Joint Apprenticeship and Training Committee of Local Union No. 36 et al v. Weddle, No. 4:2016cv01371 - Document 27 (E.D. Mo. 2016)

Court Description: MEMORANDUM OPINION AND ORDER REMANDING ACTION TO STATE COURT: IT IS HEREBY ORDERED that the motion of plaintiffs to remand this action to the Circuit Court of the City of St. Louis (ECF No. 17 ) is SUSTAINED. This action is hereby remanded to that court for all further proceedings. The pending motion of defendant to dismiss for failure to state a claim (ECF No. 8 ) is deferred to the state court. Signed by Magistrate Judge David D. Noce on 11/1/2016. (CC: Circuit Court of the City of St. Louis)(CLO)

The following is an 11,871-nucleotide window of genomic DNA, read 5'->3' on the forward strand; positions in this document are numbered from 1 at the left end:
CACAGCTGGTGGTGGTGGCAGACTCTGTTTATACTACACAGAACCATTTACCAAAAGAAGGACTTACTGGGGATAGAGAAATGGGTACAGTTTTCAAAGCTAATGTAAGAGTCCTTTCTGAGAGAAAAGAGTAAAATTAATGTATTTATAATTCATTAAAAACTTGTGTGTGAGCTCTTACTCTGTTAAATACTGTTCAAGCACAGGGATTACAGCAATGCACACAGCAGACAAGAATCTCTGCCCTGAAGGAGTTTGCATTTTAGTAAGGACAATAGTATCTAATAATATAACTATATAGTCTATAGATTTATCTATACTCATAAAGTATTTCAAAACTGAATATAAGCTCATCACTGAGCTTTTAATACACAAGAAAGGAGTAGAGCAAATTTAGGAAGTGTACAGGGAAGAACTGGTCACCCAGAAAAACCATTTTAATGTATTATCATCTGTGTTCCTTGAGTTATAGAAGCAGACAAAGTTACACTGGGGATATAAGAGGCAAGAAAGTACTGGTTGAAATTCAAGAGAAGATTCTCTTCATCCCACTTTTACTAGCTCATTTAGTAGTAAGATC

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Joint Apprenticeship and Training Committee of Local Union No. 36 et al v. Weddle Doc. 27 UNITED STATES DISTRICT COURT EASTERN DISTRICT OF MISSOURI EASTERN DIVISION JOINT APPRENTICESHIP AND TRAINING COMMITTEE OF LOCAL UNION NO. 36, affiliated with INTERNATIONAL ASSOCIATION OF SHEET METAL, AIR, RAIL AND TRANSPORTATION WORKERS and INTERNATIONAL TRAINING INSTITUTE FOR THE SHEET METAL AND AIR CONDITIONING INDUSTRY, Plaintiffs, v. MITCHELL L. WEDDLE, Defendant. ) ) ) ) ) ) ) ) ) ) ) ) ) ) ) ) ) ) ) ) No: 4:16 CV 1371 DDN MEMORANDUM OPINION AND ORDER REMANDING ACTION TO STATE COURT Before the court are the motions of defendant to dismiss for failure to state a claim upon which relief can be granted (ECF No. 8) and of plaintiffs to remand the action to the Missouri circuit court (ECF No. 17). The parties consented to the exercise of plenary authority over this action by the undersigned United States Magistrate Judge under 28 U.S.C. § 636(c). The court heard oral argument on these motions on October 18, 2016. For the reasons stated below, plaintiffs’ motion to remand is sustained and defendant’s motion to dismiss is deferred to the state court. Dockets.Justia.com I. BACKGROUND Plaintiff Joint Apprenticeship and Training Committee of Local Union No. 36 (JATC) is a joint labor management committee established under a union agreement between the St. Louis Chapter of the Sheet Metal Air Conditioning Contractors National Association and the International Association of Sheet Metal, Air, Rail and Transportation Workers (SMART). The JATC operates certain training and apprenticeship programs. On July 22, 1999, the Department of Labor’s Bureau of Apprenticeship and Training approved JATC’s proposed apprenticeship program standards. (ECF No. 18, Ex. 4, at 13). These standards included an addendum titled “Appendix A, Selection and Admission of Apprentices,” which provides in part: The applicant should understand and agree that the local Joint Apprenticeship and Training Committee and National Training Fund will provide various work books, text books and other training materials and expend significant sums of money for the training of the Apprentice in the specialized skills necessary for employment in the Sheet Metal Industry; which will result in a substantial direct benefit, as well as substantial indirect and intangible benefits, to the Apprentice from this training which has significant value. The applicant should further understand that these considerable expenditures will be repaid to the National Training Fund and the Local Joint Apprenticeship and Training Committee by the Apprentice working in the Sheet Metal Industry resulting in contributions being made to the National Training Fund and Local Joint Apprenticeship and Training Committee pursuant to Collective Bargaining Agreements. The Apprentice agrees that he or she will neither seek nor accept employment from an Employer engaged in, nor become an Employer engaged in, any general, mechanical sheet metal, testing and balancing, roofing, residential, sign or food service work or any other work covered by the Constitution of the Sheet Metal Workers’ International Association unless such employment is performed under the terms of a Collective Bargaining Agreement that provides for the payment of contributions by such Employer to the National Training Fund or to the Local Joint Apprenticeship and Training Committee or to another Joint Apprenticeship and Training Committee sponsored by or affiliated with a local Union of the International Union. 2 If the Apprentice breaches this Agreement, all amounts due and owing on the Scholarship Loan reduced by any credit received by the Apprentice, or any cash payments made, will become immediately due. (Id.) The apprenticeship programs are funded by the SMART Local 36 Apprenticeship and Training Fund (Local Fund) and the International Training Institute of the Sheet Metal and Air Conditioning Industry (ITI). (ECF No. 18, Ex. 3, at 3). ITI provides the training materials and curriculum for the apprenticeship program, while both ITI and the Local Fund pay any remaining expenses. (Id. at ¶ 7). Both the Local Fund and ITI have their own boards of trustees and trust agreements and are funded by contributions from signatory employers under the terms of collective bargaining agreements. (Id.) The JATC does not directly receive employer contributions. (Id.). The monies contributed by signatory employers to ITI and the Local Fund may only be used to train apprentices who will work for signatory employers. (Id. at Ex. 6, at 2, § 3). Accordingly, the scholarship loan program requires apprentices to repay the cost of any training they have received if they leave. (Id.) In exchange for the use of its materials and programs, ITI requires JATC to use the scholarship loan agreements. (Id.) (“If a Local J.A.T.C. does not implement the Scholarship Loan Agreement, the Local J.A.T.C. shall be prohibited from utilizing International Training Institute materials and programs”). Defendant Mitchell L. Weddle was an apprentice in plaintiffs’ apprenticeship training program. Mr. Weddle entered into three such scholarship loan agreements with the JATC and the ITI to cover the costs of his apprenticeship training in the sheet metal industry. He signed a separate agreement for each year of training. (ECF Nos. 1-1 to 13). These agreements provided in part that: The Apprentice understands and agrees that [plaintiffs] will provide various workbooks, textbooks and other written material . . . expend significant sums of money for educating and training the Apprentice in the specialized skills necessary for employment in the Sheet Metal Industry. The Apprentice also understands and agrees that this training will result in a substantial direct benefit, as well as a substantial indirect and intangible benefit, to the Apprentice[.] 3 *** The Apprentice further understands that these considerable expenditures will be repaid to [plaintiffs] by the Apprentice working in “Qualifying Employment” within the “Sheet Metal Industry” . . . which will result in contributions being made to [plaintiffs] pursuant to Collective Bargaining Agreements. *** The Scholarship Loan will be repaid by the Apprentice in full, either in cash or by in-kind credits[.] . . . An Apprentice who works in Qualifying Employment will receive a credit for each calendar year of Qualifying Employment[.] *** It will constitute an immediate breach of this Agreement if the Apprentice accepts or continues in “Disqualifying Employment.” “Disqualifying Employment” is: (a) employment in the Sheet Metal Industry with an employer which does not have a Collective Bargaining Agreement . . . or (b) self-employment in the Sheet Metal Industry without having a Collective Bargaining Agreement[.] (Id. at Ex. 1-1 at 10-11, 16-17). [Plaintiffs] will expend significant sums of money for education and training necessary to enable [Weddle] to complete the [plaintiffs’] sponsored apprenticeship training program and/or education and training in certain advanced and/or specialized skills . . . . [Weddle] understands and agrees that receipt of this education and training . . . will result in a substantial direct benefit, as well as substantial indirect and intangible benefit, to [Weddle]. [Plaintiffs] agree that the amounts set out in Paragraph 1 below represent the costs to [plaintiffs] in providing education, training, and Training Materials and that the total of such amounts constitute a Loan to [Weddle] which, to the extent not forgiven pursuant to the terms of this agreement, is to be repaid in full with interest. *** It shall constitute an immediate breach of this Agreement and immediate payment of the amount of the loan outstanding (i.e. the Loan amount less amount forgiven) shall be required if Borrower accepts or continues in employment in the Sheet Metal Industry that does not constitute Qualifying Employment. 4 (Id. at 22-23). Plaintiffs allege that Weddle failed to meet his obligations under the agreements. They allege that he left his apprenticeship training in April 2016, was terminated by his employer, refused a referral to another union employer, stated he did not want to return to the apprenticeship program, began working for a non-union employer in the sheet metal trade, and his status as an apprentice ended. (ECF No. 18, Ex. 3, ¶ 9). On July 12, 2016, plaintiffs brought suit in the Circuit Court of the City of St. Louis against defendant Weddle for breach of contract under Missouri law to recover $25,041.20. (ECF No. 1-1 at 6-27). Defendant removed the case to this court under 28 U.S.C. § 1441(a), asserting subject matter jurisdiction under 28 U.S.C. § 1331, alleging that plaintiffs' claim is completely preempted by the federal Employee Retirement Income Security Act of 1974 (ERISA), 29 U.S.C. §1132. (ECF No. 1 at 2). II. PLAINTIFFS’ MOTION TO REMAND Plaintiffs timely move to remand this case, arguing that the court does not have subject matter jurisdiction over their breach of contract claim because it is not preempted by ERISA. Defendants maintain that ERISA preemption applies to the claim such that it must remain in federal court and be dismissed for failure to state a permissible ERISA claim. a. Legal Standard A defendant may remove a case from state court to federal district court if the district court would have original jurisdiction over it. See 28 U.S.C. § 1441(a). A federal law “may so completely preempt a particular area” that any civil complaint in that area, however it might be pleaded, necessarily raises a federal question. Metropolitan Life Ins. Co. v. Taylor, 481 U.S. 58, 63-64 (1987). The Supreme Court has concluded that ERISA is such a law. See id. at 63-67. State law causes of action filed in state court that are preempted by ERISA are removable to federal district court. See id. at 64-76. 5 As the party seeking removal, defendant has the burden to establish the existence of federal subject matter jurisdiction. In re Bus. Men’s Assur. Co. of Am., 992 F.2d 181, 183 (8th Cir. 1993). If a case does not present a federal question and is not removable based on diversity of citizenship and the amount in controversy, then it must be remanded to state court. The court must resolve any doubts about federal jurisdiction in favor of remand. Id. b. Discussion ERISA explicitly preempts “any and all State laws insofar as they may now or hereafter relate to any employee benefit plan described in section 1003(a) of this title and not exempt under section 1003(b) of this title.” 29 U.S.C. § 1144(a). A benefit plan under Section 1003(a) is one maintained “by any employer engaged in commerce or in any industry or activity affecting commerce” or “by any employee organization or organizations representing employees engaged in commerce or in any industry or activity affecting commerce.” Id. at § 1003(a)(1)-(2). It is well established that ERISA preempts common law causes of action for breach of contract if they “relate to” an ERISA plan. See, e.g., Metro. Life Ins. Co. v. Taylor, 481 U.S. 58, 60 (1987); Johnson v. U.S. Bancorp, 387 F.3d 939, 942 (8th Cir. 2004). The effect of this preemption may be to deny claims under applicable state law while at the same time affording no remedy under ERISA. See, e.g., Massachusetts Mut. Life Ins. Co. v. Russell, 473 U.S. 134, 148 (1985). Plaintiffs argue, however, that ERISA preemption does not apply in this case because (1) interpreting ERISA to preempt plaintiffs’ claim would impair another federal statute in violation of ERISA’s savings clause and (2) plaintiffs’ claim does not “relate to” an ERISA plan for purposes of preemption. The court addresses each of these arguments. i. ERISA’s Savings Clause Does Not Save this Claim ERISA’s savings clause provides that “[n]othing in this subchapter shall be construed to alter, amend, modify, invalidate, impair, or supersede any law of the United 6 States . . . or any rule or regulation issued under any such law.” 29 U.S.C. § 1144(d). In determining whether a construction of ERISA “impairs” the operation of another federal statute, the question is whether that construction would “frustrate the goal” of the second statute. Shaw v. Delta Air Lines, Inc., 463 U.S. 85, 102 (1983). Plaintiffs argue that were ERISA preemption to apply in this case, it would frustrate the goals of the Fitzgerald Act of 1937, 29 U.S.C. § 50. The Fitzgerald Act authorizes the U.S. Secretary of Labor “to formulate and promote the furtherance of labor standards necessary to safeguard the welfare of apprentices” in cooperation with state agencies engaged in the same type of work. Minn. Chapter of Assoc. Builders & Contractors v. Minn. Dep’t of Labor and Indus., 47 F.3d 975, 981 (8th Cir. 1995) (citing 29 U.S.C. § 50). The Fitzgerald Act is administered by the Department of Labor, which has issued the following relevant regulations pursuant to that Act: An apprenticeship program, to be eligible for approval and registration by a Registration Agency, must conform to the following standards: (a) The program must have an organized, written plan (program standards) embodying the terms and conditions of employment, training, and supervision of one or more apprentices in an apprenticeship occupation, as defined in this part, and subscribed to by a sponsor who has undertaken to carry out the apprentice training program. (b) The program standards must contain provisions that address: *** (19) Provision for registration of apprenticeship agreements, modifications, and amendments; notice to the Registration Agency of persons who have successfully completed apprenticeship programs; and notice of transfers, suspensions, and cancellations of apprenticeship agreements and a statement of the reasons therefore. 29 C.F.R. § 29.5. Plaintiffs assert that the scholarship loan agreements were made pursuant to JATC’s written program standards, which were submitted and approved by the Department of Labor under the Fitzgerald Act. The Fitzgerald Act’s aim is to safeguard 7 the welfare of apprentices by promoting national apprenticeship program standards. Allowing the loan agreements to become unenforceable via ERISA preemption, plaintiffs argue, would defeat the purpose of the Act. In support of their claim, plaintiffs specifically point to 29 C.F.R. § 29.5(b)(19), which requires apprenticeship programs to have a written standard for the cancellation of apprenticeship agreements. But this provision only requires a written standard for the notice of such cancellations, and it does not, in any case, dictate what the standard for cancellation must be. This court is unable to conclude that the Department of Labor’s implementation of the Fitzgerald Act would be impaired by ERISA preemption in this case. Nor has it been able to discover any other court’s conclusion that a breach of contract claim was saved from preemption because it was also related to an apprenticeship program registered under the Fitzgerald Act. The cases on which plaintiffs rely do not provide this support. Those cases are concerned with the express preemption of state statutes regulating apprenticeship wages, not the complete preemption of a breach of contract claim as argued by defendant Weddle. See Cal. Div. of Labor Stds. Enforcement v. Dillingham Constr. N.A., 519 U.S. 316, 330 (1997); Minnesota Chapter of Associated Builders & Contractors v. Minnesota Dep’t of Labor and Indus., 47 F.3d at 981. First, in Minnesota Chapter, the Eighth Circuit analyzed whether ERISA expressly preempted Minnesota’s prevailing wage law, which provided an exemption for any apprenticeship program that had received state or federal approval. 47 F.3d at 980-81. The Eighth Circuit held that the state statute was saved by ERISA’s savings clause because the “federal approval” to which the state statute referred would be administered by the Bureau of Apprenticeship and Training (Bureau) under the Fitzgerald Act. Id. Thus, Minnesota’s law was specifically authorized by the Fitzgerald Act and its accompanying regulations. Id. Express preemption of the Minnesota law would directly interfere with the Fitzgerald Act’s primary purpose: approval of apprenticeship programs. Here, defendant Weddle is not arguing that ERISA expressly preempts the Missouri state common law cause of action for breach of contract. Instead, he argues that plaintiffs’ 8 specific claim is completely preempted by ERISA and converted from a state law claim to an ERISA claim. Further, while the scholarship loan agreements at issue are referenced in the written standards plaintiffs submitted to the Bureau for approval, the specific agreements at issue in this dispute do not in any way depend on the administration of the Fitzgerald Act. Just because the Bureau approved those written standards does not mean the loan agreements are thereby implementations of the Fitzgerald Act. The court does not conclude that preemption of plaintiffs' claim would frustrate the goals of the Fitzgerald Act, which are essentially to induce apprenticeship programs to register at the state or federal level and thereby promote the welfare of apprentices. See, e.g., Minnesota Chapter, 47 F.3d at 980-81. In the second case plaintiffs cite, Dillingham, the Supreme Court footnoted that, while preemption was "not inconceivable," ERISA's silence about preemption of specific state law programs fostered by preexisting federal statutes, e.g. the Fitzgerald Act, “counseled against” preemption of California’s prevailing wage statute. 519 U.S. at 332 n.7. But it ultimately concluded that the state statute was not preempted, because it did not “dictate the choices” facing ERISA plans, it merely “alter[ed] the incentives.” 519 U.S. at 334. In the case at bar, the argued conflict between ERISA and the Fitzgerald Act is even more remote; plaintiffs have not demonstrated how the Fitzgerald Act’s mandate for standards has in any way dictated how they implemented the apprentice scholarship loan agreements. In other words, just because the Fitzgerald Act establishes that apprenticeship programs must have standards related to specific topics, without dictating what those standards must be, does not make it inconsistent with the plaintiffs’ administration of an ERISA plan. Neither the Fitzgerald Act nor its implementing regulations contemplate enforcement mechanisms. See Hydrostorage, Inc. v. N. Cal. Boilermakers Local Joint Apprenticeship Comm., 891 F.2d 719 (9th Cir. 1989), abrogated on other grounds by Indep. Training & Apprenticeship Program v. Cal. Dep't of Indus. Relations, 730 F.3d 1024 (9th Cir. 2013). Instead, the Fitzgerald Act authorizes the registration of 9 apprenticeship programs and conditions this registration on a program’s conformity with national apprenticeship program standards. See id.; 29 C.F.R. § 29.3. The court has reviewed the standards promulgated by the Secretary of Labor under the Fitzgerald Act but can find no standard that would be impaired by ERISA preemption in this case. 29 C.F.R. § 29.1-29.13. The closest provision is found in Section 29.7, which requires an apprenticeship agreement to contain “a statement of . . . whether or not the required related instruction is compensated.” Id. at § 29.7(g). ERISA preemption of plaintiffs’ breach of contract claim would not impair the operation of this provision. Any authority the court has found for the Fitzgerald Act’s saving power is limited to the context of state regulation of apprenticeship programs. See id. The present dispute arises out of a wholly separate context: an individual claim related to an apprentice’s scholarship loan agreement. While the underlying apprenticeship program happens to be governed to some extent by the Fitzgerald Act, as well as ERISA, the instant breach of contract claim is not saved on that ground. The two federal statutory schemes do not conflict in this case but are complementary. ii. Plaintiffs’ Claim Does Not Relate To An ERISA Plan and Is Therefore Not Preempted In Aetna Health Inc. v. Davila, the Supreme Court held that ERISA completely preempts a claim when (1) the claim could have been brought, at some point in time, under ERISA and (2) the claim is dependent on an ERISA plan or duty and does not involve the violation of any independent legal duty. 542 U.S. 200, 208-10 (2004). Plaintiffs contend that their cause of action is not preempted by ERISA because it fails the second prong of the Davila test, in that “there is no plan in this case on which the claim could be based.” (ECF No. 18 at 11). They advance three arguments to support this proposition. First, programs exclusively providing apprenticeship training benefits are exempted from having employee welfare benefit plans. (Id.) (“DOL regulations exempt training funds from having a plan of benefits and, accordingly, neither Plaintiffs have such a plan”). Second, the scholarship loan agreements are standalone contracts 10 based on an independent contractual duty, not an ERISA plan. (See id.; ECF No. 20 at 3 (“[Weddle’s] legal duty does not arise under any plan term, but under the scholarship loan agreements, which are part of the Joint Committee’s standards approved by the United States Department of Labor pursuant to the Fitzgerald Act.”); ECF No. 24 oral argument). And, third, the scholarship benefits are funded out of general assets and not an ERISA fund. (ECF No. 24 oral argument). Plaintiffs first argue that 29 C.F.R. § 2520.104-22 exempts apprenticeship training funds from having ERISA plans of benefits. But this regulation only exempts apprenticeship training benefit plans from ERISA’s requirement that benefit plans be formally written. 29 C.F.R. § 2520.104-22. This regulation provides only that the documents collectively representing the apprenticeship fund need not be formally reported and disclosed as such. See id.; Milwaukee Area Joint Apprenticeship Training Comm. for Elec. Indus. v. Howell, 67 F.3d 1333, 1338 (7th Cir. 1995). The regulation implicitly recognizes that a fund that provides apprenticeship training benefits can be an employee welfare benefit plan; it simply relaxes the general reporting and disclosure requirements for such a plan. 29 C.F.R. § 2520.104-22(a). This exemption does not establish that the apprenticeship program is not an ERISA plan. Plaintiffs further argue that the scholarship loan agreements are not part of an employee welfare benefit plan under ERISA, but rather are standalone contracts made pursuant to JATC’s “standards” approved by the Department of Labor under the Fitzgerald Act. Plaintiffs argue that the loan agreements require no reference to, or interpretation of, other documents.1 Defendant responds, however, that the 1 The case to which plaintiffs cite in support of this proposition, Urista v. Ohman, is not instructive. 2012 Minn. Dist. LEXIS 233 (Minn. 1st Jud. Dist., Nov. 19, 2012); (ECF No. 18, Ex. 1, at 6, 8). In that case, an apprentice had promised to repay the value of scholarship loan amounts to a union in promissory notes that did not notify the apprentice of the training or benefits he was entitled to under the benefit plan. Urista, 2012 Minn. LEXIS 233 at *16-17. The Minnesota trial court held that the scholarship loan agreements were part of the benefit plan but distinguished the notes from the loan agreements, construing them as an independent basis for a breach of contract claim. Id. at *16-17, *23-24. However, in a later section of the case opinion, the court made a 11 apprenticeship program is a welfare benefit plan and the loan agreements are an integral part of that plan. Under ERISA, an “employee welfare benefit plan” includes, among other things, “apprenticeship or other training programs” and “scholarship funds.” 1002(1)(A); 29 C.F.R. § 2510.3-1(a)(2). 29 U.S.C. § While plaintiffs plainly administer an apprenticeship and scholarship program, the court turns to plaintiffs’ third argument about the funding for these programs to determine whether they are ERISA benefit plans. The Supreme Court has noted that it is the existence of a separate fund that triggers ERISA coverage. California Div. of Labor Standards Enf't v. Dillingham Const., N.A., Inc., 519 U.S. at 327. If a program that administers benefits is not supported by monies placed into a separate fund, it is not considered an ERISA benefit program. Id. This is apparent in the regulations: scholarship programs paid for out of an employer’s or an employee organization’s general assets are not ERISA plans, 29 C.F.R. § 2510.3-1(k), and on-the-job training funded by general assets does not constitute an ERISA plan. 29 C.F.R. § 2510.3-1(b)(3)(iv). See also Dillingham, 519 U.S. at 327. Based on the evidence presented to the court, JATC’s apprenticeship program is an ERISA plan, not an unfunded scholarship program nor a qualified on-the-job training program. The Department of Labor considered an analogous program to be an ERISA plan in a 1994 advisory opinion: in that matter, a Joint Apprenticeship Trust (JAT) had been established under collective bargaining agreements, provided apprenticeship training and work in the insulation industry, and paid these benefits out of assets derived exclusively from employer contributions. ERISA Advisory Op. No. 94-14A (1994).2 The opinion held that because the JAT provided benefits in the form of apprenticeship or training and the benefits were not paid from the general assets of an employer or employee organization, the JAT was an employee welfare benefit plan under ERISA. Id. contrary holding: that the notes were derived entirely from the scholarship loan agreements, which it had found to be part of the benefit plan. Id. at *23-24. 2 Available at https://www.dol.gov/agencies/ebsa/employers-and-advisers/guidance/ advisory-opinions/1994-14a (last accessed Oct. 26, 2016). 12 So here, the benefits paid under the JATC’s program are not paid from the general assets of an employer or an employee organization; rather they are funded by the SMART Local Fund and ITI. Indeed, as a joint apprenticeship committee, JATC is required under the Labor Management Relations Act to defray its apprenticeship and training expenses with money placed in a separate fund. 29 U.S.C. § 186(c)(6). Accordingly, the program is an ERISA plan. See Dillingham, 519 U.S. at 326. Now the court must determine whether the scholarship loan agreements are part of or related to the apprenticeship program such that ERISA preemption applies. On the one hand, as defendant argues, JATC’s standards detail the terms of the ERISA apprenticeship program and reference the scholarship loan agreements as part of that program. Additionally, signing the loan agreements is required to participate in the ERISA plan, and the loan agreements notify the apprentice of his or her benefits under the ERISA plan. On the other hand, these agreements are, as plaintiffs argue, standalone contracts between an employer and a single apprentice, and they do not fall within the ambit of Congress’ intention in enacting the ERISA framework. The Supreme Court’s jurisprudence on whether a claim “relates to” an ERISA plan was originally very broad. See, e.g., Shaw v. Delta Air Lines, Inc., 463 U.S. at 97. But recent decisions have retreated from this expansive interpretation. New York State Conference of Blue Cross & Blue Shield Plans v. Travelers Ins. Co., 514 U.S. 645, 65458 (1995). The Court has explained that “[i]f ‘relate to’ were taken to extend to the furthest stretch of its indeterminacy, then for all practical purposes preemption would never run its course, for really, universally, relations stop nowhere.” Id. at 655. Instead, courts are to look to the objectives of the ERISA statute as a guide to the scope of the state law that Congress understood would survive. Id. The Supreme Court has discerned that “Congress’ primary concern [in enacting ERISA] was with the mismanagement of funds accumulated to finance employee benefits and the failure to pay employees benefits from accumulated funds.” Massachusetts v. Morash, 490 U.S. 107, 115 (1989). ERISA established extensive disclosure, reporting, and fiduciary duty requirements to protect employees from poor plan management. Id. 13 Additionally, “One of the principal goals of ERISA is to enable employers 'to establish a uniform administrative scheme, which provides a set of standard procedures to guide processing of claims and disbursement of benefits.'” Egelhoff v. Egelhoff ex rel. Breiner, 532 U.S. 141, 148 (2001) (citation omitted). As the Court held in Travelers, the “basic thrust” of ERISA’s preemption clause is to avoid conflicting state and local regulation in calculating and administering employee benefits. Travelers Ins. Co., 514 U.S. at 657. Finally, although the Court has formulated the Davila test for determining whether a claim relates to an ERISA plan such that it is completely preempted, neither of the postDavila Supreme Court cases addressing ERISA preemption cites to Davila nor employs its test, indicating that Davila supplements rather than supplants Travelers. See Gobeille v. Liberty Mut. Ins. Co., 136 S. Ct. 936 (2016); Kennedy v. Plan Administrator for DuPont Savings and Investment Plan, 555 U.S. 285 (2009). Ultimately, it appears that a court should use ERISA objectives as a guide to determine whether a state-law claim is preempted. Accordingly, while the scholarship loan agreements at issue here might have been made to facilitate participation in an ERISA plan, the court must determine whether they “relate to" the plan such that they fall within the scope of state law that Congress understood would survive. When considering the Supreme Court’s entire preemption jurisprudence, plaintiffs’ claim does not appear to fall within the scope of congressional preemption intent. ERISA jurisprudence is not well-settled, is conflicting, and is generally complex, but the Supreme Court’s ERISA preemption cases consistently reason that Congress intended ERISA to preempt state laws and causes of action that substantially affect the determination and administration of benefits under an employee benefit plan. See, e.g., Gobeille v. Liberty Mut. Ins. Co., 136 S. Ct. 936, 943 (2016) (finding preemption when state statute required reporting detailed information about benefit administration); DeBuono v. NYSA-ILA Medical and Clinical Services Fund, 520 U.S. 806, 814-15 (1997) (finding no preemption when the state law did not interfere with the calculation of benefits); Dillingham, 519 U.S. at 334 (finding no preemption when the 14 state law altered incentives but did not dictate the choices facing ERISA plans); Alessi v. Raybestos-Manhattan, Inc., 451 U.S. 504, 524 (1981) (finding preemption when state statute regulated calculation of pension benefits). The scholarship loan agreements at issue here memorialize the parties’ understanding that plaintiffs would distribute certain benefits to defendant and, if defendant did not meet certain obligations, he would need to repay to plaintiffs the value of the benefits distributed to him. Essentially, then, these agreements do not concern the distribution of benefits, but rather the post-administration liability of defendant should he not meet certain obligations. The Supreme Court has left the question of post-administration preemption open, that is, whether ERISA preempts actions related to plan benefits after the benefits have been distributed. Kennedy v. Plan Administrator for DuPont Savings and Investment Plan, 555 U.S. 285, 299 n. 10 (2009) (“Nor do we express any view as to whether the Estate could have brought an action in state or federal court against [the beneficiary] to obtain the benefits after they were distributed.”). But the Third Circuit recently considered whether ERISA preempted a waiver provision in a property settlement agreement after the plan proceeds had been distributed. Estate of Kensinger v. URL Pharma, Inc., 674 F.3d 131, 134 (3d Cir. 2012). That court held that “permitting suits against beneficiaries after benefits have been paid does not implicate any concern of expeditious payment or undermine any core objective of ERISA.” Id. at 137 (emphasis in original). Additionally, in an analogous, post-Davila case, the Ninth Circuit held that an ERISA fiduciary could bring a state law breach of contract action against a doublecollecting beneficiary. Providence Health Plan v. McDowell, 385 F.3d 1168, 1172 (9th Cir. 2004), cert denied, 544 U.S. 961 (2005). The McDowell court reasoned that “because this is merely a claim for reimbursement based upon the third-party settlement, it does not ‘relate to’ the plan.” Id. It held that the ERISA plan insurer was “simply attempting, through contract law, to enforce the reimbursement provision.” Id. The claim was not preempted because its adjudication “[did] not require interpreting the plan 15 or dictat[ing] any sort of distribution of benefits.” The ERISA plan insurer had already paid ERISA benefits on behalf of the beneficiaries and the correctness of the benefits paid was not in dispute. Id. This court finds the reasoning of the Third and Ninth Circuits persuasive. At bottom, ERISA is concerned with the calculation and administration of ERISA benefits. Its objective is to ensure that benefits promised to beneficiaries are actually received. Once these benefits have been received by the beneficiary, the calculation and administration of benefits is complete. A subsequent dispute between the fiduciary and the beneficiary, while related to the agreement, is unrelated to benefit calculation or administration. Therefore, the parties’ dispute over repayment under state law is not preempted. Moreover, the scholarship loan agreements are individualized agreements between plaintiffs and defendant. The Eighth Circuit has noted in the context of severance benefits that “arrangements that involve a single employee require particularly careful scrutiny.” Dakota, Minnesota & E. R.R. Corp. v. Schieffer, 648 F.3d 935, 936–38 (8th Cir. 2011) (quoting Cvelbar v. CBI Illinois Inc., 106 F.3d 1368, 1376 (7th Cir. 1997). As the Schieffer court noted: Congress in the National Labor Relations Act broadly preempted state laws that interfere with multi-employee collective bargaining, and in ERISA broadly preempted state laws that interfere with multi-employee benefit plans. But Congress has never preempted state laws that regulate and enforce individual employment contracts between employers and their executives. That remains an important prerogative of the States, no matter how complex a contract may be to administer. Neither the administrative nor the remedial purposes of ERISA preemption apply to the resolution of contractual disputes between an employer and a single, salaried employee. Schieffer, 648 F.3d at 938. Unlike Davila, in which beneficiaries sought to use state-law claims to enforce promises for benefits, here defendant Weddle has already received the promised benefits. Plaintiffs are seeking to recover the value of those benefits after an alleged breach of the contract between them and defendant Weddle, an individual apprentice. This claim does 16 not fall within the scope of ERISA. To hold otherwise would shield the beneficiary from obligations he freely undertook. None of the objectives of ERISA are implicated in this claim. This claim does not dispute the terms and conditions of the ERISA plan, the level of benefits owed, or the method used to calculate benefits. Resolution of plaintiffs’ claim will not undermine regulatory uniformity in the field of employee benefit plan regulation or the policy concerns with ensuring that employees receive plan benefits. Therefore, it does not “relate to” any ERISA plan at issue; it merely seeks to enforce a postadministration contractual provision. Furthermore, under the Davila test, plaintiffs could not have brought their breach of contract claim for monetary damages under ERISA, which only provides that fiduciaries can enforce the terms of a welfare benefit plan through equitable jurisprudence. 29 U.S.C. § 1132(a)(3); see also Mertens v. Hewitt Associates, 508 U.S. 248, 256-57 (1993). Several courts have held that this breach of contract claim is not available under ERISA. See, e.g., Honolulu Joint Apprenticeship & Training Center Comm. Of United Ass’n Local Union No. 675 v. Foster, 332 F.3d 1234 (9th Cir. 2003) (holding that the enforcement of a scholarship loan agreement was not equitable relief available under ERISA); Sheet Metal Local No. 24 Anderson v. Newman, 35 Fed. Appx. 204 (6th Cir. 2002) (same). For these reasons, plaintiffs’ breach of contract claim is not preempted by ERISA. This claim is not otherwise argued to present a question of federal law under 28 U.S.C. § 1331. Because the amount in controversy is not alleged to exceed $75,000.00, and the parties are not diverse in citizenship (ECF No. 1, Ex. 1), this court does not have subject matter jurisdiction over the claim under 28 U.S.C. § 1332. Accordingly, because this court does not have subject matter jurisdiction over plaintiffs' claim, the case must be remanded to state court. 28 U.S.C. § 1447(c). c. Attorneys Fees Pursuant to 28 U.S.C. § 1447(c), plaintiffs included a motion for attorney fees in their motion to remand. A court may award attorneys fees under this provision, if the 17 removing party lacked an objectively reasonable basis for removal. Martin v. Franklin Capital Corp., 546 U.S. 132, 141 (2005). ERISA’s remedial scheme is sufficiently complex, DiFelice v. Aetna U.S. Healthcare, 346 F.3d 442, 454 & n. 1 (3d Cir. 2003) (described as a “Serbonian bog) (Becker, J., concurring), to allow defendant an objectively reasonable basis for removing plaintiffs' claim to this court. Therefore, plaintiffs' request for attorneys' fees is denied. ORDER OF REMAND For the reasons set forth above, IT IS HEREBY ORDERED that the motion of plaintiffs to remand this action to the Circuit Court of the City of St. Louis (ECF No. 17) is SUSTAINED. This action is hereby remanded to that court for all further proceedings. The pending motion of defendant to dismiss for failure to state a claim (ECF No. 8) is deferred to the state court. /S/ David D. Noce l UNITED STATES MAGISTRATE JUDGE Signed on November 1, 2016. 18